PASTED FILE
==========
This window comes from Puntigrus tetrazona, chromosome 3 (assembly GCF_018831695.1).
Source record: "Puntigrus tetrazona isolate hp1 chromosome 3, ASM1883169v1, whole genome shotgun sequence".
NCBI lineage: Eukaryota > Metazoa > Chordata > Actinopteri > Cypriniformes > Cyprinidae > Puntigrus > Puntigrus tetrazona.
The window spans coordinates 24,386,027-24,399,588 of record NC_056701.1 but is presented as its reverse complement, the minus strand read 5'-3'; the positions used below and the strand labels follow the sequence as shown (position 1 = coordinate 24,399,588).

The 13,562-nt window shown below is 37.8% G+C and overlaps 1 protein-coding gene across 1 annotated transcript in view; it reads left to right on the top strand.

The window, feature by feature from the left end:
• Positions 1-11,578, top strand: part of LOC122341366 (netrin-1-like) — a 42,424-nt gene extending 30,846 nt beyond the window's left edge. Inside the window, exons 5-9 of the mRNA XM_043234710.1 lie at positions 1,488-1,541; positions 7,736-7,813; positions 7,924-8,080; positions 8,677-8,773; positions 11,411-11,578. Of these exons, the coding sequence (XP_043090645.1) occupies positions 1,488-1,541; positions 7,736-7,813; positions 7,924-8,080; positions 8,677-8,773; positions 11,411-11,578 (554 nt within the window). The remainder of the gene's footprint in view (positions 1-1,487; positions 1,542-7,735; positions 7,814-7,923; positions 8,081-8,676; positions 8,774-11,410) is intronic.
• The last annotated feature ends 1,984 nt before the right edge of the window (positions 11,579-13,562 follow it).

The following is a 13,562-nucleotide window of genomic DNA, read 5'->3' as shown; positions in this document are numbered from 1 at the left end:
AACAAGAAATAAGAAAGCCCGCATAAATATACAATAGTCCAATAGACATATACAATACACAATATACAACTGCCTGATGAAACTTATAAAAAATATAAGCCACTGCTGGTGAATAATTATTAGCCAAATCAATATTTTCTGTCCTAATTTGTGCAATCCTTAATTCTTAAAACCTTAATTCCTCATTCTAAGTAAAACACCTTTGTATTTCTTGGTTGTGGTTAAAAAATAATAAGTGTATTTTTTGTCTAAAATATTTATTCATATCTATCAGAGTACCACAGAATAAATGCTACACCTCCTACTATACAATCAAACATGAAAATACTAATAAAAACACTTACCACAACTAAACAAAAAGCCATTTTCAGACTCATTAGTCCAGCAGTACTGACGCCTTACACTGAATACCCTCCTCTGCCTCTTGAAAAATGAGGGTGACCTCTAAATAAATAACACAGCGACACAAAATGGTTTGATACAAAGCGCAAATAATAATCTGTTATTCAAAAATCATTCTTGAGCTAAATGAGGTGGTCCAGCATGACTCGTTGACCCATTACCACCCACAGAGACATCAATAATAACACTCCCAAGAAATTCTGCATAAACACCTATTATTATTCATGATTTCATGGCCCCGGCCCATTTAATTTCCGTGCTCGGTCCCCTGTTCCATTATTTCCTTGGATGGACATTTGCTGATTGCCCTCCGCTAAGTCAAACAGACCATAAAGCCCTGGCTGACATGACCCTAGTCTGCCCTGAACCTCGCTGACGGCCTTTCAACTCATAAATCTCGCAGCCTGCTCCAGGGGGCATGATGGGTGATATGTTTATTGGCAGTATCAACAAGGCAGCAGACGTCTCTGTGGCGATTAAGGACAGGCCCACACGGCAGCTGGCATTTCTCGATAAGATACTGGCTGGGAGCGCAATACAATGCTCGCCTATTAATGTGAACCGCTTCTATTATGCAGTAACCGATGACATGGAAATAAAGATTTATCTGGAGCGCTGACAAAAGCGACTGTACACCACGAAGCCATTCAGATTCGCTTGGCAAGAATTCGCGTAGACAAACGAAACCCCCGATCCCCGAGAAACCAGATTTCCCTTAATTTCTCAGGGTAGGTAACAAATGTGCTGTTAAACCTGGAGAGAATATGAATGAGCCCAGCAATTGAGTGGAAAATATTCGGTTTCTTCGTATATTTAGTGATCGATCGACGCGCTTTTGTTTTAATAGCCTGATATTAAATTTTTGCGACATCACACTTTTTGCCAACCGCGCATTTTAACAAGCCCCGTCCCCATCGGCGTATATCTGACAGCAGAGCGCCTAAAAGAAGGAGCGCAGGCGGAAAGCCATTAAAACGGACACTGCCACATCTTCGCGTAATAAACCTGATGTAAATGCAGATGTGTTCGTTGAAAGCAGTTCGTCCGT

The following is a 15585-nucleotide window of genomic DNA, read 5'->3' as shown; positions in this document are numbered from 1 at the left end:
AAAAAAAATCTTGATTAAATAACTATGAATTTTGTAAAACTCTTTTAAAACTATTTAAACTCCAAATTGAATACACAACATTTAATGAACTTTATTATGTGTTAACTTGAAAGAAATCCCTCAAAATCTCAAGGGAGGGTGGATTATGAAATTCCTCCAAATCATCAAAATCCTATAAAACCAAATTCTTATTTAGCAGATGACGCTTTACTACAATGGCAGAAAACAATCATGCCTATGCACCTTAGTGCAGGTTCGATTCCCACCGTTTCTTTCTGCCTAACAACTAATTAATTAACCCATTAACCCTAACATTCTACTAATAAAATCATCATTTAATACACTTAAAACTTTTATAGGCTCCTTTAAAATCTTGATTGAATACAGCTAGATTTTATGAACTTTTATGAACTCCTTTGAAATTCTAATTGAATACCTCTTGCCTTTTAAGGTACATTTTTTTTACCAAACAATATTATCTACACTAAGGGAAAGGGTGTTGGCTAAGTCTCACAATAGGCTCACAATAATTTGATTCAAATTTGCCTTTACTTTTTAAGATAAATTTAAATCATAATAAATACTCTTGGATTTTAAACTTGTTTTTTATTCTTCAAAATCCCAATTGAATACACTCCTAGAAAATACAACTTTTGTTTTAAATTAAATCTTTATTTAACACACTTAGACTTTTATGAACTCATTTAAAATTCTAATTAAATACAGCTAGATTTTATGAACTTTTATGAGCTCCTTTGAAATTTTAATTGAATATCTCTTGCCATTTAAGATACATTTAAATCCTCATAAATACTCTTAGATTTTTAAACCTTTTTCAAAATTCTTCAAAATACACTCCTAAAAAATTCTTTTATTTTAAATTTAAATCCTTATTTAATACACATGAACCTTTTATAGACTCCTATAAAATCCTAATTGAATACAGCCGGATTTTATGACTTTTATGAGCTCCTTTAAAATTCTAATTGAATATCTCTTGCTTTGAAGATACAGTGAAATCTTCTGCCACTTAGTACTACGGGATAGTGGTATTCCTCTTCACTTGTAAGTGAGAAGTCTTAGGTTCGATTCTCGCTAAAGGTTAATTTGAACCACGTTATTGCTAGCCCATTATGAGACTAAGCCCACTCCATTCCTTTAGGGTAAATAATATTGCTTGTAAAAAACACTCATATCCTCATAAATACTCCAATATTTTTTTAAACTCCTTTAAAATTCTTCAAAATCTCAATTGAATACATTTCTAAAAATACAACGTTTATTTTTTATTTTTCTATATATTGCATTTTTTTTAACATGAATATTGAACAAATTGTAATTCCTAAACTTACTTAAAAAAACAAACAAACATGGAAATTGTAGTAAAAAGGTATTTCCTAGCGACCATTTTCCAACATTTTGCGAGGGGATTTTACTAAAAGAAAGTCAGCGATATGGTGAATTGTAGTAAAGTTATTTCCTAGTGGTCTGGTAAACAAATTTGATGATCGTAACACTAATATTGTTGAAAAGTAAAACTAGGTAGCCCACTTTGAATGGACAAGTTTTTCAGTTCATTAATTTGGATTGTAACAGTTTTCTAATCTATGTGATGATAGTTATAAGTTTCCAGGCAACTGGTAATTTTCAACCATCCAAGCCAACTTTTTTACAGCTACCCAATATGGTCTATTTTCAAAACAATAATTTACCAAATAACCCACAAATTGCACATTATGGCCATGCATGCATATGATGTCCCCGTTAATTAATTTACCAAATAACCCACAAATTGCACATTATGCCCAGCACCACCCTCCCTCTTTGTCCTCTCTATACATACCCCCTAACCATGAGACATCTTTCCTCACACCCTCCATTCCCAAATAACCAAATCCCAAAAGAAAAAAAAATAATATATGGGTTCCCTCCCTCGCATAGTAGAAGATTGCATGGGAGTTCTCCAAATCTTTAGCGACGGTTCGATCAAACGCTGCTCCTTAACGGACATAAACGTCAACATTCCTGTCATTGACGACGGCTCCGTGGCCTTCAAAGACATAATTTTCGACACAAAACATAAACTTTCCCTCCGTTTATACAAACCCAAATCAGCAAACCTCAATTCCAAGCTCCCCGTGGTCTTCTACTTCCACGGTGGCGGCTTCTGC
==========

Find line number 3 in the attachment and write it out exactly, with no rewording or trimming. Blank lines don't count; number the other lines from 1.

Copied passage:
NCBI lineage: Eukaryota > Metazoa > Chordata > Actinopteri > Cypriniformes > Cyprinidae > Puntigrus > Puntigrus tetrazona.